China is second in the World Bank study; total remittances in 2014 reach $583 billion
GN Bureau | April 14, 2015
Call it increasing faith in growth story of India or patriotism or failing economies in Europe, India is the leading nation in receiving remittances from Indians in foreign countries. India received $70 billion from its global migrant workforce in 2014. China follows with $64.14 billion.
According to World Bank's study of remittance total remittances in 2014 reach $583 billion. Remittances to the developing world are expected to reach $440 billion in 2015, an increase of 0.9 per cent over the previous year. Global remittances, including those to high income countries, are projected to grow by 0.4 per cent to $586 billion.
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United States, Saudi Arabia, Germany, Russia and the United Arab Emirates (UAE) remained the top five migrant destination countries and apart from India, China, Philippines, Mexico and Nigeria are the top five remittance recipient countries, in terms of value of remittances, the report said.
This is attributed this mainly to weak economic growth in Europe, deterioration of the Russian economy and the depreciation of the euro and ruble.
Very healthy growth
In line with the expected global economic recovery next year, the global flows of remittances are expected to accelerate by 4.1 percent in 2016, to reach an estimated $6 10 billion, rising to $636 billion in 2017.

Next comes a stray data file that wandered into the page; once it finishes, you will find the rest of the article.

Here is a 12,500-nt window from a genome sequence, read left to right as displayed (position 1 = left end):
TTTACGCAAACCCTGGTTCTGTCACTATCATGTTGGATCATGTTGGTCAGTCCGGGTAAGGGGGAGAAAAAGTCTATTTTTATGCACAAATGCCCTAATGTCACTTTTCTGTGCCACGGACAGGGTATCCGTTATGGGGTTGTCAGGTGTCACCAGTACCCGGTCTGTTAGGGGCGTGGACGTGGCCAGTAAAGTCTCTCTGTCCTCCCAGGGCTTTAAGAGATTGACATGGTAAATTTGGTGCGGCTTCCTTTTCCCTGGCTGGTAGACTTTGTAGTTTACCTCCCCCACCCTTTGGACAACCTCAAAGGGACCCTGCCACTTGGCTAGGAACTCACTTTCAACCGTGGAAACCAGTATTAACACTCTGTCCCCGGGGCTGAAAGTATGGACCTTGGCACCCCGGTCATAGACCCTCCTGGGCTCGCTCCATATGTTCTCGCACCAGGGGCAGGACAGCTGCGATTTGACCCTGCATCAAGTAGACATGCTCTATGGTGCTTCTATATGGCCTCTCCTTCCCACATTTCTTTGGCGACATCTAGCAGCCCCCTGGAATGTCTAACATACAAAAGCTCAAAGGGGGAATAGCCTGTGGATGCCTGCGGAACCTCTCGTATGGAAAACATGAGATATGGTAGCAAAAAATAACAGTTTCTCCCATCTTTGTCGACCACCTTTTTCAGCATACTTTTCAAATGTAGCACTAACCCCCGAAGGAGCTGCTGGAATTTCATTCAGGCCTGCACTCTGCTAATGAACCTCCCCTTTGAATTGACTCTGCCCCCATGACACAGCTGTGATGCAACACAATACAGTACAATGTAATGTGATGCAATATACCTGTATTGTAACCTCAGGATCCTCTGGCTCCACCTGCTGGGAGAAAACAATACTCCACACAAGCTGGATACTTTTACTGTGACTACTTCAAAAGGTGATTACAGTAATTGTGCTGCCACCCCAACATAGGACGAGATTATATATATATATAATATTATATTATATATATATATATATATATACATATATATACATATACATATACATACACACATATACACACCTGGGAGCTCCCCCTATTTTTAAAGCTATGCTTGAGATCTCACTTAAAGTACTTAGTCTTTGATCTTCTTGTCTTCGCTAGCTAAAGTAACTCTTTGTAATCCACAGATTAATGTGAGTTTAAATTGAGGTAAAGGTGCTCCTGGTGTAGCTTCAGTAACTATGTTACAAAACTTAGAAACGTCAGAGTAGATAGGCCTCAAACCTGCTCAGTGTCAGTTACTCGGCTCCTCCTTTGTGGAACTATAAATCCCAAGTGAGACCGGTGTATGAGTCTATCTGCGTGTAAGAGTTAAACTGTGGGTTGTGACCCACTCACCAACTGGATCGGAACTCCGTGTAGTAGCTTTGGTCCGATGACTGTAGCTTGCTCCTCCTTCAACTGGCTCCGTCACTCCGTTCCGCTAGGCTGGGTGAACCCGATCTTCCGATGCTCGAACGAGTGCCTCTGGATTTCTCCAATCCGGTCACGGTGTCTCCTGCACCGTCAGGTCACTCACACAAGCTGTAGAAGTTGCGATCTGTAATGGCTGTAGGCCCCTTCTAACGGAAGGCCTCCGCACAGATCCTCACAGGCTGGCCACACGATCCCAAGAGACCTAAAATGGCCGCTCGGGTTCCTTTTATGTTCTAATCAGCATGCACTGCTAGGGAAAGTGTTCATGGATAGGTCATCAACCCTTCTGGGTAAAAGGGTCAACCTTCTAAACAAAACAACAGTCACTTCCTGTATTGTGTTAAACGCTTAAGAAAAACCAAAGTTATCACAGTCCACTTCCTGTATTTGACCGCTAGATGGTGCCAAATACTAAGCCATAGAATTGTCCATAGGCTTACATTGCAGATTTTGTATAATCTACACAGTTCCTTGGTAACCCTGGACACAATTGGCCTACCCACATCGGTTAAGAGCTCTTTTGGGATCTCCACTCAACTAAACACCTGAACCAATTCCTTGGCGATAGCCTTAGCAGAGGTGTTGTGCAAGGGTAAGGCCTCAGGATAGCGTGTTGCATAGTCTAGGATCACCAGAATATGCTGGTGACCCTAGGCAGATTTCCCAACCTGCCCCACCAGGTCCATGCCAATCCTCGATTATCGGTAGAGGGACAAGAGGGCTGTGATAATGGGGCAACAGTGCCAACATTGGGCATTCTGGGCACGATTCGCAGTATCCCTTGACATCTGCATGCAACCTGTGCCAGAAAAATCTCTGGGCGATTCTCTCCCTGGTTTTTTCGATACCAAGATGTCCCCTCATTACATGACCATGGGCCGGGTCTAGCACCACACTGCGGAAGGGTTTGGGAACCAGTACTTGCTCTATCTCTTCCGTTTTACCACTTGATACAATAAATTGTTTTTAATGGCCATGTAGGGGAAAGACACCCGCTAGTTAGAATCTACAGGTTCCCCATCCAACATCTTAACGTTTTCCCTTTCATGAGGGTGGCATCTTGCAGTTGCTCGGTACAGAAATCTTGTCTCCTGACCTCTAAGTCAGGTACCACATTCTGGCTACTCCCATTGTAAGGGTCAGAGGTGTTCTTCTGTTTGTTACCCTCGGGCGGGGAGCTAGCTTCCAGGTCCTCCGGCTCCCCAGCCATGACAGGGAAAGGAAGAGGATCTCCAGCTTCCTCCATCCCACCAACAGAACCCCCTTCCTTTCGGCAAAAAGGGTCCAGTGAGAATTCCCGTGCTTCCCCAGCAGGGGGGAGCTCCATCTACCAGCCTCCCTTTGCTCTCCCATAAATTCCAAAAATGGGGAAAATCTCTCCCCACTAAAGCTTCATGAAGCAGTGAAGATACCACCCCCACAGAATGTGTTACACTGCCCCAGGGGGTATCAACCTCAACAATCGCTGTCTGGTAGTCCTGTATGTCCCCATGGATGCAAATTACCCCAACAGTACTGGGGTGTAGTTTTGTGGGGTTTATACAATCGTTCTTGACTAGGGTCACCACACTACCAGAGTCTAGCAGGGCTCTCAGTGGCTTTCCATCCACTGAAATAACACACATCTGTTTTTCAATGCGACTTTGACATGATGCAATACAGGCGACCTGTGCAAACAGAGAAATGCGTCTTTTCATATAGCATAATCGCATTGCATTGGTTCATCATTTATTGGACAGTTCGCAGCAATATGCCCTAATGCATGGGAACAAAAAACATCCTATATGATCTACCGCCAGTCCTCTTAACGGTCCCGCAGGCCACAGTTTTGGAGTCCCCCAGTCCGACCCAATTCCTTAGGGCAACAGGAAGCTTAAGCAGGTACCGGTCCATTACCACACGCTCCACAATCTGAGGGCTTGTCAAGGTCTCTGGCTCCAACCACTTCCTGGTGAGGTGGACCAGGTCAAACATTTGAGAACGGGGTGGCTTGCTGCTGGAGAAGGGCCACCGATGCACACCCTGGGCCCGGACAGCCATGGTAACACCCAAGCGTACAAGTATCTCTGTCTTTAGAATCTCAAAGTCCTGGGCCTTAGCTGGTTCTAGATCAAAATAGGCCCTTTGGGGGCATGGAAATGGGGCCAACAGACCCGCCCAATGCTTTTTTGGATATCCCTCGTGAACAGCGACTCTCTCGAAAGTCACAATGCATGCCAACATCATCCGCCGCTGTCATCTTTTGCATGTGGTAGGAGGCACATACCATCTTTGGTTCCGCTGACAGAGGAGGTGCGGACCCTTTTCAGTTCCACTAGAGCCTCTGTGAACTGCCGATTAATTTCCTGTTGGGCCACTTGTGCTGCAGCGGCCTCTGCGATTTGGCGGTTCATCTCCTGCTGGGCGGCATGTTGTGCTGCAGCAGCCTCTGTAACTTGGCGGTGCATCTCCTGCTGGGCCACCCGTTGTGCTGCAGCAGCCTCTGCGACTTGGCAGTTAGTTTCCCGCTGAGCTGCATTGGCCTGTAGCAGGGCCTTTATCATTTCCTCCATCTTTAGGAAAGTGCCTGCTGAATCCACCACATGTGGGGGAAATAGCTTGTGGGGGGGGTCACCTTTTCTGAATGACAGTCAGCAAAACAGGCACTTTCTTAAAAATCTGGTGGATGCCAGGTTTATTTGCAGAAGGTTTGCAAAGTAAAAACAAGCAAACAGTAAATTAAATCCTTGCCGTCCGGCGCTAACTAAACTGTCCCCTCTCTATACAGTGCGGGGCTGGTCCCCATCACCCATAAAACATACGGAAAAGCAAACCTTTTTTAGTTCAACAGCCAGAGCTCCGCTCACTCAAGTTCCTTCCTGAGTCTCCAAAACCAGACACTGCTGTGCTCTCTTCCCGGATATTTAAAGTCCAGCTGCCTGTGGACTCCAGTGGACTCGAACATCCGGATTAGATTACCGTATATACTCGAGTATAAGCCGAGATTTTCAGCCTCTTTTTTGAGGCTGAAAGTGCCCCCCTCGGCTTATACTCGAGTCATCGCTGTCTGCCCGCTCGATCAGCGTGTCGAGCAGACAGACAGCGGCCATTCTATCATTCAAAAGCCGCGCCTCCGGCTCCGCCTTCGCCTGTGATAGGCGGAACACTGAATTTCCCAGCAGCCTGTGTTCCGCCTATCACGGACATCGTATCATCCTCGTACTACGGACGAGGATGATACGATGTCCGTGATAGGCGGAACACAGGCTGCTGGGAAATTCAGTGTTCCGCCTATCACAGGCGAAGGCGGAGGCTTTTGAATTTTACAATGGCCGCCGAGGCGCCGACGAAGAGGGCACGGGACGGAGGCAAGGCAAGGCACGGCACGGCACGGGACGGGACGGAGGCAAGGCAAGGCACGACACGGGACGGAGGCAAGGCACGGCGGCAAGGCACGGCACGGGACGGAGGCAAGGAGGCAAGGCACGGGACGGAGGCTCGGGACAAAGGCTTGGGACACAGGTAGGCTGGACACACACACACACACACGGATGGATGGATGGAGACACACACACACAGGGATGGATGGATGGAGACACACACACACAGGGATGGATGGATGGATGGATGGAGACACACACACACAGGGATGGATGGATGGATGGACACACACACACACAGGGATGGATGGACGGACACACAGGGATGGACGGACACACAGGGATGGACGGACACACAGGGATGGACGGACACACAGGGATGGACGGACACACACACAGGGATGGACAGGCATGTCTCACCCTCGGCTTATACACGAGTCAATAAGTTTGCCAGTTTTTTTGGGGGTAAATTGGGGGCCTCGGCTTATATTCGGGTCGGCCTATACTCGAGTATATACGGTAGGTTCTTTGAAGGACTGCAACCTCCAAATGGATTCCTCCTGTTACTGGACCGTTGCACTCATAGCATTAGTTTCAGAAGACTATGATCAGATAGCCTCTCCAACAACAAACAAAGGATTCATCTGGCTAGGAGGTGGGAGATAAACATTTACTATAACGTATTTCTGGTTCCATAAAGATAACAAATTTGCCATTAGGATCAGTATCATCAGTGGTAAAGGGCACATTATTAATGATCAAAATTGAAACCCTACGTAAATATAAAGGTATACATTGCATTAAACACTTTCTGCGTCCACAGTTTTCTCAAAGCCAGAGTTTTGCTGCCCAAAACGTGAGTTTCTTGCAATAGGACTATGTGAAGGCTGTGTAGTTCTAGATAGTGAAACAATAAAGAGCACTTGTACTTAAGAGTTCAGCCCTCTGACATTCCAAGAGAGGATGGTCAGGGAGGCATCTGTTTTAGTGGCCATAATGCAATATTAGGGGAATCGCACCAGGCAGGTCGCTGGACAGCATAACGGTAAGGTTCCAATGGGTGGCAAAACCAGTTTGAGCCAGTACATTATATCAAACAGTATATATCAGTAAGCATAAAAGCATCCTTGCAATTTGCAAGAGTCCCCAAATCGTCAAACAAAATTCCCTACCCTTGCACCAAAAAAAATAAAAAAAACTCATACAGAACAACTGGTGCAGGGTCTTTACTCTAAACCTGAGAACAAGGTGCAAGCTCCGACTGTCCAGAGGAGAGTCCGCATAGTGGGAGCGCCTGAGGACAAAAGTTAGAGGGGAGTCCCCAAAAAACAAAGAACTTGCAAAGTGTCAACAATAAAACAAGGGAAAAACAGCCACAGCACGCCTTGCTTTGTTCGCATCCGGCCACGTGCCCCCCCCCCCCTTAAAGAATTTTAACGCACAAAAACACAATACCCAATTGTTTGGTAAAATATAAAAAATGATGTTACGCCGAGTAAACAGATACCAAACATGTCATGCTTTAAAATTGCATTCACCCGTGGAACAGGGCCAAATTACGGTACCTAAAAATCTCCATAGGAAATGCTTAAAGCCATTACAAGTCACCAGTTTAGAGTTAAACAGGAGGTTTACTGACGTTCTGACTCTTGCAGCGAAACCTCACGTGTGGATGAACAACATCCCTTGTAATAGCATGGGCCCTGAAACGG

Remittance flows to developing countries are expected to recover in 2016 to reach $459 billion, rising to $479 billion in 2017, the World Bank said.
The global average cost of sending $200 held steady at 8 per cent of the value of the transaction, as of the last quarter of 2014.
Mode of transfer
Despite its potential to lower costs, the use of mobile technology in cross-border transactions remains limited, due to the regulatory burden related to combating money laundering and terrorism financing, the report said.
International remittances sent via mobile technology accounted for less than two percent of remittance flows in 2013, according to the latest available data.
In addition to sending money to their families, international migrants hold significant savings in their destination countries. 'Diaspora savings' attributed to migrants from developing countries were estimated at $497 billion in 2013, the latest data available.
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